The name Caraher is derived from the Gaelic MacFhearchair, which means 'son of Farquhar'. Farquhar is derived from the Gaelic word Fearchar, which means 'very dear one'. So, the name means 'son of the very dear one'.
Early Origins of the Caraher family
The surname Caraher was first found in Aberdeenshire
(Gaelic: Siorrachd Obar Dheathain), a historic county, and present day Council Area of Aberdeen, located in the Grampian region of northeastern Scotland
, where the family has a long and distinguished history dating back to the early Middle Ages. They claim descent from Farquhar Mackintosh who arrived in Braemar in 1382. The Clan
was one of the principal members of the Clan
Chattan (the Clan
of the Cat), a powerful 26 Clan
confederation. Accordingly, they rank as a sept of the Clan
Chattan. Their alliance with the MacKintoshes was particularly strong and this proved quite advantageous, as the MacKintoshes were the captains of the Clan.
Early History of the Caraher family
This web page shows only a small excerpt of our Caraher research.Another 345 words (25 lines of text) covering the years 1350, 1699 and 1782 are included under the topic Early Caraher History in all our PDF Extended History products and printed products wherever possible.
Caraher Spelling Variations
Repeated and inaccurate translation of Scottish names from Gaelic to English and back resulted in a wide variety of spelling variations
with single names. Caraher has appeared Farquharson, Farqharson, Farquharsen, MacFhearchair (Gaelic), Caraher and many more.
Early Notables of the Caraher family (pre 1700)
Another 28 words (2 lines of text) are included under the topic Early Caraher Notables in all our PDF Extended History products and printed products wherever possible.
Migration of the Caraher family to Ireland
Some of the Caraher family moved to Ireland
, but this topic is not covered in this excerpt.Another 57 words (4 lines of text) about their life in Ireland is included in all our PDF Extended History products and printed products wherever possible.
Migration of the Caraher family to the New World and Oceana
Many Scottish families suffered enormous hardships and were compelled to leave their country of birth. They traveled to Ireland
, but mostly to the colonies of North America, where many found the freedom and opportunity they sought. It was not without a fight, though, as many were forced to stand up and defend their freedom in the American War of Independence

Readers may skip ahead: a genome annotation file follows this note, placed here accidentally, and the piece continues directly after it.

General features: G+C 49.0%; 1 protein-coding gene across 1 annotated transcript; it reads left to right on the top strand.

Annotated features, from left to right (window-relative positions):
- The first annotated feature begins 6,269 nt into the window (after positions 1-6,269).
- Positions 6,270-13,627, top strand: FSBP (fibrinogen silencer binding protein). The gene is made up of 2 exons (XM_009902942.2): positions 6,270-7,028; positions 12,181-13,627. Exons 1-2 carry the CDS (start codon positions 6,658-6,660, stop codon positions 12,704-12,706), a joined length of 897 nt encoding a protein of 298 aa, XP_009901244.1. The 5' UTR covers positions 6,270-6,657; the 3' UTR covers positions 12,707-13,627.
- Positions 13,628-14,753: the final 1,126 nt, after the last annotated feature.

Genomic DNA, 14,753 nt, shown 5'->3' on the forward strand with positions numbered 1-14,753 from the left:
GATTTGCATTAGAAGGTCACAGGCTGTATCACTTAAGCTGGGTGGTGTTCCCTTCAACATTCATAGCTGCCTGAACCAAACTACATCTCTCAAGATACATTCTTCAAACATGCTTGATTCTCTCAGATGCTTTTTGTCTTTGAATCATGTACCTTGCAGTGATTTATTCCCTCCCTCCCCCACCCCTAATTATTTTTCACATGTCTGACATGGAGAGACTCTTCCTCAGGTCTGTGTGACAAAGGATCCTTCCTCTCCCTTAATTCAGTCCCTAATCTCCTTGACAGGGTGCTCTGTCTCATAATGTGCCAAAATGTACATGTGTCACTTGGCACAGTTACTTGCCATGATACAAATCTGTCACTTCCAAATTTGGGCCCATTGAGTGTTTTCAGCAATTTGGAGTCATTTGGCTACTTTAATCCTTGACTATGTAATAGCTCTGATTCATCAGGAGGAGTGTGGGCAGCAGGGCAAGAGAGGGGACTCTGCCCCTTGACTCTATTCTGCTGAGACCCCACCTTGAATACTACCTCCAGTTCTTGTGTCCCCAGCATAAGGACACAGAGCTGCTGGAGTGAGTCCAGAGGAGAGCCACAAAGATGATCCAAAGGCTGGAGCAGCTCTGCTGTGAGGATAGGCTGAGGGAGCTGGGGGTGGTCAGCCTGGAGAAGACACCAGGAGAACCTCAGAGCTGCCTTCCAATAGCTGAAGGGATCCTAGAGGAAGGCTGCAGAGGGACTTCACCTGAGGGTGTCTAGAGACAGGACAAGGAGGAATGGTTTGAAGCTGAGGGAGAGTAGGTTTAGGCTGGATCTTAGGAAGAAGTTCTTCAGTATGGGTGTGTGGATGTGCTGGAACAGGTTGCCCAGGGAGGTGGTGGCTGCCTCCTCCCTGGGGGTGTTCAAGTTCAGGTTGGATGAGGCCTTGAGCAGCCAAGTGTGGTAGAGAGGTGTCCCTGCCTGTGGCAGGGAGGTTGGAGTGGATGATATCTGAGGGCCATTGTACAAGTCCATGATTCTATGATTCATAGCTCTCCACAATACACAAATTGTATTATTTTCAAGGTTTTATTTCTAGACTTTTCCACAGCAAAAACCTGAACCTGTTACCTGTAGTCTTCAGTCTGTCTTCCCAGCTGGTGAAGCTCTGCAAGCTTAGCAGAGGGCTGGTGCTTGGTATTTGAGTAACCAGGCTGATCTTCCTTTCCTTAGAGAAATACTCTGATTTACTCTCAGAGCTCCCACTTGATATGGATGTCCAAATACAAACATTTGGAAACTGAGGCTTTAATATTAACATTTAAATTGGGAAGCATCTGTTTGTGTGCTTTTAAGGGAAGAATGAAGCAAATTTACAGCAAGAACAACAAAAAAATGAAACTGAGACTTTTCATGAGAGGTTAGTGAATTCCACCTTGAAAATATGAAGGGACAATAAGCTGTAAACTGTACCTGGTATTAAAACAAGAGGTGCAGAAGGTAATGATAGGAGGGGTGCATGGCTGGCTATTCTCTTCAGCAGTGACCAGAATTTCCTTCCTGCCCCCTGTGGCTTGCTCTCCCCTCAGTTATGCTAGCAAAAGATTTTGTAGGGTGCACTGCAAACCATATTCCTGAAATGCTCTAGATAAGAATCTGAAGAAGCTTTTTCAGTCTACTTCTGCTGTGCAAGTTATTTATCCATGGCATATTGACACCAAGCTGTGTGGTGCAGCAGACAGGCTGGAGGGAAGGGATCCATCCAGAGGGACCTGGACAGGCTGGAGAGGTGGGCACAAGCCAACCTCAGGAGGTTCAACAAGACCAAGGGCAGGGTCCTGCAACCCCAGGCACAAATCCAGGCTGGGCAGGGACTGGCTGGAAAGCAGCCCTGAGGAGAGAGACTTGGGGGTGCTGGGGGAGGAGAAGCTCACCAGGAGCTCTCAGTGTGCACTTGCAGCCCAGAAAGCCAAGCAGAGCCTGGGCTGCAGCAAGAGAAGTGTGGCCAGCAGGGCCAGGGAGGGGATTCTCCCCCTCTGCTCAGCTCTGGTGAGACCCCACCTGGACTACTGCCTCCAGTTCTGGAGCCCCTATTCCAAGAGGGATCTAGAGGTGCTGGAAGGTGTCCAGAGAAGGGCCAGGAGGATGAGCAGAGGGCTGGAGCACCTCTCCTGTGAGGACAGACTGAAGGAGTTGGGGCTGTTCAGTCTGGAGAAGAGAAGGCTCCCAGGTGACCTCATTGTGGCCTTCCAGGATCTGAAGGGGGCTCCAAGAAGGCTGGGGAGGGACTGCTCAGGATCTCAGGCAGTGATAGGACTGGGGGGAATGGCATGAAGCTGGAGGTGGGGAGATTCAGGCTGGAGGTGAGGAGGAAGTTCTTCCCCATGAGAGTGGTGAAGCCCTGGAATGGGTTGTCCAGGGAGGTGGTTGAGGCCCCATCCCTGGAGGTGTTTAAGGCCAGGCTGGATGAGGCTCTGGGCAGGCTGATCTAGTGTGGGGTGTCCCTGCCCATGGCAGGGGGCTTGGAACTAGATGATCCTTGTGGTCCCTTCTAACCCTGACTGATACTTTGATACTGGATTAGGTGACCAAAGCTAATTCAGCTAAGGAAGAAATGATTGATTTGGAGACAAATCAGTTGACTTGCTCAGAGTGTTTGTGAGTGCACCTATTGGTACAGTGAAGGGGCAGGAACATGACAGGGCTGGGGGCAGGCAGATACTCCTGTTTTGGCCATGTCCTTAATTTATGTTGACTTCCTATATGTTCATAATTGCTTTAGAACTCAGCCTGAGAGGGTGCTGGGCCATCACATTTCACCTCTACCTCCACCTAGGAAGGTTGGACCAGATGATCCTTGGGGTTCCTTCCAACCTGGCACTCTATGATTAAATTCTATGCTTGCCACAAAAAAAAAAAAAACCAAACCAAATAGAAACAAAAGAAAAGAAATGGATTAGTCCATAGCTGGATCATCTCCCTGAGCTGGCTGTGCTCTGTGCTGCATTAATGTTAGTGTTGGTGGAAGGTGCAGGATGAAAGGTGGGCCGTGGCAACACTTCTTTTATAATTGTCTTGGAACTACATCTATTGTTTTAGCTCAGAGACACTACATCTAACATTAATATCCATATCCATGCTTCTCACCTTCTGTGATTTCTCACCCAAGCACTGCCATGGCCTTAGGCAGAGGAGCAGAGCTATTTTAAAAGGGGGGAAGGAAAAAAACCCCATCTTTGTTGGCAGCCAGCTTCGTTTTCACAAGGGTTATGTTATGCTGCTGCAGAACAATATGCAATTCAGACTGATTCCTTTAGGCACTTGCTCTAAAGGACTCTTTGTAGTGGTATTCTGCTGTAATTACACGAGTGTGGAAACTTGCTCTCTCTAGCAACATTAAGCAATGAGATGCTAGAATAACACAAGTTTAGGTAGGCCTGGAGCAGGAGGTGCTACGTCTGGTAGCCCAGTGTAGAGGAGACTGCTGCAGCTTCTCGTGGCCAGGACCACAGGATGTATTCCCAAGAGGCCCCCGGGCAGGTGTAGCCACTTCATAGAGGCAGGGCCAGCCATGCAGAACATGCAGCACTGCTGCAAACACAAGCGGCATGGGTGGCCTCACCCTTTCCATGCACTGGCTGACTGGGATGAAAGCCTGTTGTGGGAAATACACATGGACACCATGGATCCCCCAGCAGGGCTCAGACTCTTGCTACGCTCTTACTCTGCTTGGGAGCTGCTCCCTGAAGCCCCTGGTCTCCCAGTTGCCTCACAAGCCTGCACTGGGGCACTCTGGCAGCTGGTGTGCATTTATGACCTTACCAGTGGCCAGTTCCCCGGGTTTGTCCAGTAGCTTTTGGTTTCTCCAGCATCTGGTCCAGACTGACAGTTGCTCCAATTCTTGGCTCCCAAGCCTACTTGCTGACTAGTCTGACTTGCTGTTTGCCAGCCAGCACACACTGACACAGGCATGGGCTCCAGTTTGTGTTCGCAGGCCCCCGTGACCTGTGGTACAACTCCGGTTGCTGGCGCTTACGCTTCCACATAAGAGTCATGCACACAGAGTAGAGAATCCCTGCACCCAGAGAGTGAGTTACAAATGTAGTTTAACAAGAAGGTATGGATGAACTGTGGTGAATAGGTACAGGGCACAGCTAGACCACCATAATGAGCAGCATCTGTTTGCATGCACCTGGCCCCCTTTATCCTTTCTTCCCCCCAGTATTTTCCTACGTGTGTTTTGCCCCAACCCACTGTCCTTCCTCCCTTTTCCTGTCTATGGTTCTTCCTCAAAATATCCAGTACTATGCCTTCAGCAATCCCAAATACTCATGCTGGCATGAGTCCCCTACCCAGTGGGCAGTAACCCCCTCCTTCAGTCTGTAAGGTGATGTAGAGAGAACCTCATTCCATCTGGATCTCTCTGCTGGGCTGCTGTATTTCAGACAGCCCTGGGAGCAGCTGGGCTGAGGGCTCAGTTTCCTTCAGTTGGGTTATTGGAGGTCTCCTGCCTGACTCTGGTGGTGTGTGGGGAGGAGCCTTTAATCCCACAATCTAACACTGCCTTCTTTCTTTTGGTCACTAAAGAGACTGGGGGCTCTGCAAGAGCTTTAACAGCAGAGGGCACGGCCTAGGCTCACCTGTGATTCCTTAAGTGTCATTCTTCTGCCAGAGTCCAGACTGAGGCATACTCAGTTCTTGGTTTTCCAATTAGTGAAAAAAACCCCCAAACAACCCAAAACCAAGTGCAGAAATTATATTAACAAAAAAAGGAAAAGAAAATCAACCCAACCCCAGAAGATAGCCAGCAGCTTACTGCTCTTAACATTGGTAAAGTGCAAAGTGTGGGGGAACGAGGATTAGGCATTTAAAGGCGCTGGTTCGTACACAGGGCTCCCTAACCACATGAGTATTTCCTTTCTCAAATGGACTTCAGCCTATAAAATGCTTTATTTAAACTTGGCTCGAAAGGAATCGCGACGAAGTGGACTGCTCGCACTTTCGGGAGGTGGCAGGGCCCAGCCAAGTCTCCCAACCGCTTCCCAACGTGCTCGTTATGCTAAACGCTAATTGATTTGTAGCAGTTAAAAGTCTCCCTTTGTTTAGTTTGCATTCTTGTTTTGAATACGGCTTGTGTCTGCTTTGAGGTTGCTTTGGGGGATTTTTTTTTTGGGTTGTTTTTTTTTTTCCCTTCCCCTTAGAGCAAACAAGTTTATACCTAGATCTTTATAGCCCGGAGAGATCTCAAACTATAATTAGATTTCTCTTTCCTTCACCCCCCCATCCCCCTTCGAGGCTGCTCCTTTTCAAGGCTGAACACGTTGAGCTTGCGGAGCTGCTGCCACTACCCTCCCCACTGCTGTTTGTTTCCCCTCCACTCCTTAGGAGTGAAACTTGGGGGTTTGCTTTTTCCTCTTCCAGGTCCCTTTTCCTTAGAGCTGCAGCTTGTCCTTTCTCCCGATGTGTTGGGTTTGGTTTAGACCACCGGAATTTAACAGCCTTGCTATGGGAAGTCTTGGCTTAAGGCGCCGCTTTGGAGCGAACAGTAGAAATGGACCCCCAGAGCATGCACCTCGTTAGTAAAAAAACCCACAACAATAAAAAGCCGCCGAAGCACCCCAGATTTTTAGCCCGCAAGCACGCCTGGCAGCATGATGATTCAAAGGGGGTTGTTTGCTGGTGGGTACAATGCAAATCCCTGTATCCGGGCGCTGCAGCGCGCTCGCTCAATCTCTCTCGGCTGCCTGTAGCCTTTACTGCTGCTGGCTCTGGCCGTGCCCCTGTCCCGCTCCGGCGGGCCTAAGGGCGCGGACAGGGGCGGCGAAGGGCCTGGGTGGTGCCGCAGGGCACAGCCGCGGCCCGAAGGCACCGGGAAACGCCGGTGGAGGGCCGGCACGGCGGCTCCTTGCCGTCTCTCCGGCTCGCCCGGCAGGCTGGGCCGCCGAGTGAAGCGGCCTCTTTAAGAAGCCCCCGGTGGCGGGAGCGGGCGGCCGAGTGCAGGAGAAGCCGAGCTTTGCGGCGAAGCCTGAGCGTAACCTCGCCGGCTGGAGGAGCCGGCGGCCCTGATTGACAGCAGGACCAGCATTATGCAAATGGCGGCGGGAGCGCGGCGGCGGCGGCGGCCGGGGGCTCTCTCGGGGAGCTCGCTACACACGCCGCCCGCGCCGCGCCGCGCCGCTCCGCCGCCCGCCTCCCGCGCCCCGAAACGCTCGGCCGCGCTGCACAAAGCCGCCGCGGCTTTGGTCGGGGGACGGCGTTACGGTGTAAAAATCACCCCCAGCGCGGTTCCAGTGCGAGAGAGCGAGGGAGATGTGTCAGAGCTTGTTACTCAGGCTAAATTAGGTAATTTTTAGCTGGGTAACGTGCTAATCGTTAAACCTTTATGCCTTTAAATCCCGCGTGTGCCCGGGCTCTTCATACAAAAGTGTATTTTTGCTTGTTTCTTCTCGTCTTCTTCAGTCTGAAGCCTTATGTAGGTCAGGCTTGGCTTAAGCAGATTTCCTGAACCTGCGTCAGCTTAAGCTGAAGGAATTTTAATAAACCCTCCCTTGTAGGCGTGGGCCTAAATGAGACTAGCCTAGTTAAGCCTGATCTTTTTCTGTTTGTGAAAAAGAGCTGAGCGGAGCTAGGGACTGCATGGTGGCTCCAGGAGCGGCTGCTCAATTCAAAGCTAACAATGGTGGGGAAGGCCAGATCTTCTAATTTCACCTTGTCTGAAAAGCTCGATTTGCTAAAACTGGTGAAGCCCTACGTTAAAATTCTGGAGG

. The ancestors of these Scots abroad have rediscovered their heritage in the last century through the Clan
societies and other organizations that have sprung up across North America. Immigration and passenger ship lists show some important early immigrants bearing the name Caraher: Harry Farquharson, who came to Virginia in 1716; Alexander Farquharson, who is on record in Halifax Nova Scotia in 1795; Alexander Farquharson, along with John, Donald, Duncan, Peter and William, were among Scots banished to the American Plantations (Barbados) in 1745-7. Other records show John Farquharsen settling in Savanna, Georgia in 1822.
Contemporary Notables of the name Caraher (post 1700)
- Kim Caraher (d. 2007), Irish born, Australian author, awarded a Children's Book Council Notable Book award for The Cockroach Cup in 1998 and an Aurealis Award for Best Children's Short Fiction in 2002
- John Bernard "Ben" Caraher (b. 1938), former politician in Northern Ireland
- Fergal Caraher (1970-1990), Irish Provisional IRA volunteer and Sinn Féin member who was killed by British military forces
The Caraher Motto
The motto was originally a war cry or slogan. Mottoes first began to be shown with arms in the 14th and 15th centuries, but were not in general use until the 17th century. Thus the oldest coats of arms generally do not include a motto. Mottoes seldom form part of the grant of arms: Under most heraldic authorities, a motto is an optional component of the coat of arms, and can be added to or changed at will; many families have chosen not to display a motto.
Motto: Fide et fortitudine
Motto Translation: By fidelity and fortitude.